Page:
Optimal treatment of H5N1 cases using oseltamivir may be different than recommended for seasonal flu, the WHO said in the statement yesterday. For seasonal flu, it is recommended that adults take 75 milligrams of oseltamivir twice a day for five days.

In H5N1 cases, it is possible that severely ill patients might benefit from taking the medicine for seven to 10 days or given as much as 300 milligrams a day, the WHO said, adding that “prospective studies are required.'’

Higher Doses
Gastrointestinal side effects in particular may increase with higher doses, particularly above 300 milligrams a day, the WHO said. There is no adequate data on the use of oseltamivir in pregnant women, it said.

“Animal toxicology studies do not indicate direct or indirect harmful effects with respect to pregnancy or fetal development,'’ the WHO said. “Decisions to use oseltamivir in pregnant women should be made on a case by case basis where the potential benefit to the mother justifies the potential risk to the fetus.'’

Basel, Switzerland-based Roche said on March 16 it will use 15 partners, including Sanofi-Aventis SA and Clariant AG, to increase production of Tamiflu by 33 percent by year’s end.
Based on the current manufacturing capacity, it will take a decade to produce enough oseltamivir to treat a fifth of the world’s population, according to the WHO.

Bird Flu Vaccine Makes Big Strides

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A vaccine for avian influenza has been developed by the Bhopal-based High Security Animal Disease Laboratory. This discovery brings India on par with China, Pakistan, Indonesia and Thailand. The vaccine used killed H5N1 virus and can be used during a H5N1 bird flu outbreak.
The immune response is good and the vaccine offers protection of above 90 percent. The lab is now in the process of looking into the duration of protection.

Dr. H.K. Pradhan, Joint Director of the laboratory told the Hindu, “According to the literature, the immunity [protection] can last up to six months.” The question of increasing the duration with a booster dose is under investigation.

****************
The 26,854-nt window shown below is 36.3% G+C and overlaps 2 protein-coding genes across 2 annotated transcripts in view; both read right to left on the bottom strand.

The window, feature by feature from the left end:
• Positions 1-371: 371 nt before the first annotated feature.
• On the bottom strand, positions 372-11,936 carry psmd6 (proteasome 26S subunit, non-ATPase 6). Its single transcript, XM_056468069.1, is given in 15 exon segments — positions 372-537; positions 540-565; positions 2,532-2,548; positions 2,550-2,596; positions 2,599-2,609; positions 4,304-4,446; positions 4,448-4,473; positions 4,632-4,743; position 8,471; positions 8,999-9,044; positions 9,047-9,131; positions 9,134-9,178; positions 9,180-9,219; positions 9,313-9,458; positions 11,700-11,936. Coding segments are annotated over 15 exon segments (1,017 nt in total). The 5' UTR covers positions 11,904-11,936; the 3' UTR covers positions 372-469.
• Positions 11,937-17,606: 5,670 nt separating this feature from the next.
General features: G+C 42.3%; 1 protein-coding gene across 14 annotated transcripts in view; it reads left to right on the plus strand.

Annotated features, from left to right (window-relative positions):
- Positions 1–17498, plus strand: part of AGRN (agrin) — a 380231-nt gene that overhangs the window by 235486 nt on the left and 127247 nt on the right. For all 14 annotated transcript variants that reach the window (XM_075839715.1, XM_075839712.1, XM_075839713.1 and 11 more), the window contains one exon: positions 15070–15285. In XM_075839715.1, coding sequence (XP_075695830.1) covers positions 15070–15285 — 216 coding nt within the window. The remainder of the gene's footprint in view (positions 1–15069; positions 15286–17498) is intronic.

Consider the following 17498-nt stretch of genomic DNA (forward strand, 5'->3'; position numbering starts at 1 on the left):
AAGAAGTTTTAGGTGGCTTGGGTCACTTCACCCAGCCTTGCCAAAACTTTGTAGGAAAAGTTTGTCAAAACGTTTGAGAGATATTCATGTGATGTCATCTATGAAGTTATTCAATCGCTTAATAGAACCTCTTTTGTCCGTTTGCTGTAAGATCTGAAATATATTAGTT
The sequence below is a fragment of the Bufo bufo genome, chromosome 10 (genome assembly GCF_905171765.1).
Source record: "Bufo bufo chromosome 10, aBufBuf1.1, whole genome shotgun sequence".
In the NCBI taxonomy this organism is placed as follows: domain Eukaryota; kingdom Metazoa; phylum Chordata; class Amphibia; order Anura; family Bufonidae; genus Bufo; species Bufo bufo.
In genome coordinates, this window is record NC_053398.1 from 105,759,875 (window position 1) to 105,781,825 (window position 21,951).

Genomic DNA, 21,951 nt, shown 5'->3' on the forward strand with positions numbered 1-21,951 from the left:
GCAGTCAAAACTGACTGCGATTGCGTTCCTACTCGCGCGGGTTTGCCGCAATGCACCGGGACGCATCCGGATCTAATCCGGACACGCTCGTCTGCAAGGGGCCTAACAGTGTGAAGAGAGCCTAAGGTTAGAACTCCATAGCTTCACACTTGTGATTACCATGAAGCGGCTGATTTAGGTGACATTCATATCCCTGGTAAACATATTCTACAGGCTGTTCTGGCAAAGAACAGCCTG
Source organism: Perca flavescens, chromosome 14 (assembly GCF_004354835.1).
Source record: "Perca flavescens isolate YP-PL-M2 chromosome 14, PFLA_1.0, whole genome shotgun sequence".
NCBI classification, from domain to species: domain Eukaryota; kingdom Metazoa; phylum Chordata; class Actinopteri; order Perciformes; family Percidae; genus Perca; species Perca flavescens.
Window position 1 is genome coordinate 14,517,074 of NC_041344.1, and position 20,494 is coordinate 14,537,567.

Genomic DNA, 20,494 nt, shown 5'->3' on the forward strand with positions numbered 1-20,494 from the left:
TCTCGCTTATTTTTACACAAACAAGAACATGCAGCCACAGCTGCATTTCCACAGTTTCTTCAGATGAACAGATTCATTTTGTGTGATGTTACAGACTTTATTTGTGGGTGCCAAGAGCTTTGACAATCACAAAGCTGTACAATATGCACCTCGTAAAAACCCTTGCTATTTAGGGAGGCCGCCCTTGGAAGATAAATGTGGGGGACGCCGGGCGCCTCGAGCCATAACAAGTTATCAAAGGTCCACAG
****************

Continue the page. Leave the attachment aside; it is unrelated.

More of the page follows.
The vaccine has been tested for safety, dosage, and route of inoculation. Dr. Pradhan said, “We found the intra-muscular [route] to be better.”
On the whole, there is little chance of the avian flu occurring following vaccination since the vaccine uses a killed virus to bring on a good immune response.

The vaccine was developed over a short period of time since the lab had been working on bird flu for the last six years. The Indian Council of Agricultural Research had requested research on a vaccine following the first outbreak in India in February 2006 and it was completed in early July.
Dr. Pradhan revealed, “We had the viruses collected during this year’s outbreak and the cell lines taken five years ago.”

The vaccine may be used right after an outbreak to control the spread of the virus as well as for vaccination prior to an outbreak. However, vaccination before an outbreak is not advisable since the vaccine has its limitations.

In a process referred to as “ring vaccination” poultry in a 5 km (3 miles) radius of the location of outbreak has to be killed followed by vaccination on birds in a 5-10 km (3-6 miles) radius or more. The cost and the licensing of the technology for commercial use remains to be worked out.